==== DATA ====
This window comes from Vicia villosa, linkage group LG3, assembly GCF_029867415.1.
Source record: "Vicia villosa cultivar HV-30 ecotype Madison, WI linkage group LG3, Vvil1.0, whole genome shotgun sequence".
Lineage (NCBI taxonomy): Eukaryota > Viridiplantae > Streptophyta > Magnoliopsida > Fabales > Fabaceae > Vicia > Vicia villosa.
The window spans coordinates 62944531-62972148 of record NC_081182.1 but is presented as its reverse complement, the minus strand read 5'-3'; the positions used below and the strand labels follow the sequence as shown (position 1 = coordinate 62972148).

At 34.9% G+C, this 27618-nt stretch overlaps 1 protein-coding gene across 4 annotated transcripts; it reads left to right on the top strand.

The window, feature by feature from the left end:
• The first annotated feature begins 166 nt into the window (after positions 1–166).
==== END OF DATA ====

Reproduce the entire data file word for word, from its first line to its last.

This window comes from Vicia villosa, linkage group LG3, assembly GCF_029867415.1.
Source record: "Vicia villosa cultivar HV-30 ecotype Madison, WI linkage group LG3, Vvil1.0, whole genome shotgun sequence".
Lineage (NCBI taxonomy): Eukaryota > Viridiplantae > Streptophyta > Magnoliopsida > Fabales > Fabaceae > Vicia > Vicia villosa.
The window spans coordinates 62944531-62972148 of record NC_081182.1 but is presented as its reverse complement, the minus strand read 5'-3'; the positions used below and the strand labels follow the sequence as shown (position 1 = coordinate 62972148).

At 34.9% G+C, this 27618-nt stretch overlaps 1 protein-coding gene across 4 annotated transcripts; it reads left to right on the top strand.

The window, feature by feature from the left end:
• The first annotated feature begins 166 nt into the window (after positions 1–166).